A number of Pakistani newspapers say he remains in Pakistan, where he was captured. White House spokesman Ari Fleischer has said his location would not be discussed for security reasons. And when asked by reporters about Zubaydah's condition and what has since been called the "T-word" in deference to the defense secretary's sensibilities, Rumsfeld said: "Believe me, reports to that effect are wrong, inaccurate, not happening and will not happen."
While Rumsfeld has commented on Zubaydah, U.S. officials have said little about other al Qaeda suspects, some of whom have been sent back to their homelands, but others who, like Zubair were arrested abroad and allegedly transferred to countries which have fewer constraints on their interrogation methods.
Mohammed Mansour Jabarah has pleaded guilty to conspiring against U.S. interests overseas, specifically against the U.S. Embassy in Singapore, but he is being held in Oman. Mohammad Haydar Zammar, a Syrian-born German citizen allegedly connected to the 9/11 hijackers, was caught in Morocco in June, but is believed to have been transferred to Syria.
Calls to the State Department about these suspects were not returned. If it's hard to tell if the transfers of prisoners around the world actually occurred, activists say it's even harder to tell if they were done with assurances that the detainees would not be tortured.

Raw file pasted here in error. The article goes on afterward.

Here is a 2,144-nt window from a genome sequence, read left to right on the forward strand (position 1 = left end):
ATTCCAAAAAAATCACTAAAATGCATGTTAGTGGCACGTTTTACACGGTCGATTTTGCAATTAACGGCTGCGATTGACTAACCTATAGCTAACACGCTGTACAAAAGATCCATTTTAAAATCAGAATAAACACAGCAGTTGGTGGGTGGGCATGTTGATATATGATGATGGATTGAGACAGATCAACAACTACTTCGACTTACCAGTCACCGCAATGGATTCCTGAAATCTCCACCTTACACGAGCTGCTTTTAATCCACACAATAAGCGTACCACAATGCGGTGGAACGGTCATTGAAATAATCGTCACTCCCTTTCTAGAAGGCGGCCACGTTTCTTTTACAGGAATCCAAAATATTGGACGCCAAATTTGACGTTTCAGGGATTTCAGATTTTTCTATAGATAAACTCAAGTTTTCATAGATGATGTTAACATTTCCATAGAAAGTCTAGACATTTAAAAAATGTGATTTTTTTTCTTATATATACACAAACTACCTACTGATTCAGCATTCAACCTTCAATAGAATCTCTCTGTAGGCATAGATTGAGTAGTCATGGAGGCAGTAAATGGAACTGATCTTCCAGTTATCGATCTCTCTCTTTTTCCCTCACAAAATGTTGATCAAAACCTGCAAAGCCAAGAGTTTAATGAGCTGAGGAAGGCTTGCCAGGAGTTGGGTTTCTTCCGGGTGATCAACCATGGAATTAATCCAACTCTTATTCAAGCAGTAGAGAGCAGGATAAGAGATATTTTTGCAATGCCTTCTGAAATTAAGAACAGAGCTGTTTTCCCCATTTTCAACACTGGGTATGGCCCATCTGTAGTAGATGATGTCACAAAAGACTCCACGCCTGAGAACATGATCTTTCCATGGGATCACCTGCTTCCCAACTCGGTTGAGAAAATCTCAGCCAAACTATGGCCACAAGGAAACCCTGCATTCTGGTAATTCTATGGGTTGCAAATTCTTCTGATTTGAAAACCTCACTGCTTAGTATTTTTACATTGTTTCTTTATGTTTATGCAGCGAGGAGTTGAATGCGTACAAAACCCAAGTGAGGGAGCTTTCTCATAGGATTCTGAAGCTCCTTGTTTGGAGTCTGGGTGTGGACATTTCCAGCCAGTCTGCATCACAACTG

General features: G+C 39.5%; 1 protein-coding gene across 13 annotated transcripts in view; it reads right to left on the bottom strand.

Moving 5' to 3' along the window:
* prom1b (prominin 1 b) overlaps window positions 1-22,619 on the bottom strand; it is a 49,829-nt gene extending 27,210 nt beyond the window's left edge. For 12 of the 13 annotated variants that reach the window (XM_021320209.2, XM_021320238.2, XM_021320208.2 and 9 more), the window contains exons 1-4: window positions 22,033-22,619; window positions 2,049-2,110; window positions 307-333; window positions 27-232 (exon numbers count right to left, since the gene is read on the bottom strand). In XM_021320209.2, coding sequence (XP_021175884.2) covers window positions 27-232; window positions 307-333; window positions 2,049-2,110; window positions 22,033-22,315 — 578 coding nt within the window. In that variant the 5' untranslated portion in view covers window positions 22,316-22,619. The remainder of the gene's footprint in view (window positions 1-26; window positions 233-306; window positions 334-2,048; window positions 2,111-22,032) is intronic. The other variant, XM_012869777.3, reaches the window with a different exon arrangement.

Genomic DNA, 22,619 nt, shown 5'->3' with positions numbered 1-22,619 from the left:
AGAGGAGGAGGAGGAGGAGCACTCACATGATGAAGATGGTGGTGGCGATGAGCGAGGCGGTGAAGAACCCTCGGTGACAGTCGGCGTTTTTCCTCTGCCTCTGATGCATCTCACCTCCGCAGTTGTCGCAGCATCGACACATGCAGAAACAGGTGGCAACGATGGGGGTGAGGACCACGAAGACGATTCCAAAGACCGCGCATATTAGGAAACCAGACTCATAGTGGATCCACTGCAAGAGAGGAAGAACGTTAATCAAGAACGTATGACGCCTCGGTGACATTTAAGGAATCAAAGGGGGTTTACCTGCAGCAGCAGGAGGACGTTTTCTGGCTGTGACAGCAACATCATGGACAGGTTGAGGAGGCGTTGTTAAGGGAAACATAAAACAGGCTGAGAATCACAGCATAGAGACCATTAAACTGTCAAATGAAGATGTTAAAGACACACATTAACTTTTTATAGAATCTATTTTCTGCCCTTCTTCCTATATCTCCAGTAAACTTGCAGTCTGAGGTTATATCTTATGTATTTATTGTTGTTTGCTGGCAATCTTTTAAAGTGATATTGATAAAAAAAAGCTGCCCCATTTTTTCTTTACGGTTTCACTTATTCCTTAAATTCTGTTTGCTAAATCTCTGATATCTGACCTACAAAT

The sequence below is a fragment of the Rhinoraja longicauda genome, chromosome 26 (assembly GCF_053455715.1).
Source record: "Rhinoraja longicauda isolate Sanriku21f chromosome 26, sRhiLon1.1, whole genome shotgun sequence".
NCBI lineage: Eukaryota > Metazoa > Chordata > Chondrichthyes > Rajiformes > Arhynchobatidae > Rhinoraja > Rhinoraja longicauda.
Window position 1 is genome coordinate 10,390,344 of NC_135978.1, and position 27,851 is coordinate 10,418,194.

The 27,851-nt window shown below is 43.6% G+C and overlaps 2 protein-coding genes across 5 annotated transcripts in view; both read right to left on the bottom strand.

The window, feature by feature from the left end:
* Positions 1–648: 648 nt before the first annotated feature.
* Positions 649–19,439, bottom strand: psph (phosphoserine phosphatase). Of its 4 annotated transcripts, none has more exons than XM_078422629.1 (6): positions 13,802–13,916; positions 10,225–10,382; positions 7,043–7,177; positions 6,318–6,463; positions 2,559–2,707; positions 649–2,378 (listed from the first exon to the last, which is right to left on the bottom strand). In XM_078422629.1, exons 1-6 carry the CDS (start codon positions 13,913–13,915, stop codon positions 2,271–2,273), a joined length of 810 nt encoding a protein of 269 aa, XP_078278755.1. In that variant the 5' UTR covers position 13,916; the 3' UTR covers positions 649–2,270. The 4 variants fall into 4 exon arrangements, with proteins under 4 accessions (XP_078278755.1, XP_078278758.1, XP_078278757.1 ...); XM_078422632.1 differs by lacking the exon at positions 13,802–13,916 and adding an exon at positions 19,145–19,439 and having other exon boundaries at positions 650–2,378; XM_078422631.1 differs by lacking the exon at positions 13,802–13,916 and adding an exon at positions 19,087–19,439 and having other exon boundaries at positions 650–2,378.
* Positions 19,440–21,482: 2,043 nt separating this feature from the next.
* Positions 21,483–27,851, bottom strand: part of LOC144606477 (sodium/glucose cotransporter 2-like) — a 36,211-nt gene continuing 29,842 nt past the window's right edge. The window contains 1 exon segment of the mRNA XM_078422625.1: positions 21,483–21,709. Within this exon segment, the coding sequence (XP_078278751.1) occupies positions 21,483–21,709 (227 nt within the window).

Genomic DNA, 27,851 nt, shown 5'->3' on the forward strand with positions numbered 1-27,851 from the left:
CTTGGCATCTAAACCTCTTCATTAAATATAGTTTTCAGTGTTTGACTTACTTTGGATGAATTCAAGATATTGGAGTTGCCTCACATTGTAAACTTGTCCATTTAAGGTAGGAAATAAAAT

The United States runs the danger of looking like it is acquiescing to these policies, said Tom Malinowski, advocacy director of Human Rights Watch. "There is a concern. You don't want to send mixed signals."
Losing Moral Ground
Experts also point out that the United States has long been the leader in promoting civil and human rights — and anything that erodes that image might hearten more oppressive regimes around the world and immunize them to American criticism.
Watchdog groups and activists from around the world say some regimes are already using the war on terror as an excuse to carry out repressive policies and crush internal dissent.
"The U.S. is losing its moral authority to criticize," said Alistair Hodgett, of Amnesty International. He said China, whose human rights record is abominable, quickly adopted the language of the war on terror to deal with its political opponents. "Their rhetoric shifted pretty quickly," he said.
Protesters in Israel said a similar change was under way there. "The soldiers are much more likely to take the attitude of 'We're fighting terror and whatever we do is acceptable,'" said Eric Laursen, of the protest group Direct Action for a Free Palestine.
Morton Sklar, executive director of the World Organization Against Torture, said tighter immigration controls as part of the war on terror may be leading to more people being tortured. "It's making it tougher for people to make claims they are political refugees," he said.
"It's a real dilemma," said Joe Montville, a former career diplomat with the State Department who has served in Iraq, Lebanon and Morocco — countries at the heart of the war on terror. As the battle continues, these are legitimate concerns that require attention, he said.
Could It Reach Home?
While a stir has been raised about how the war on terror is encouraging torture around the world, most people doubted it would affect conditions domestically.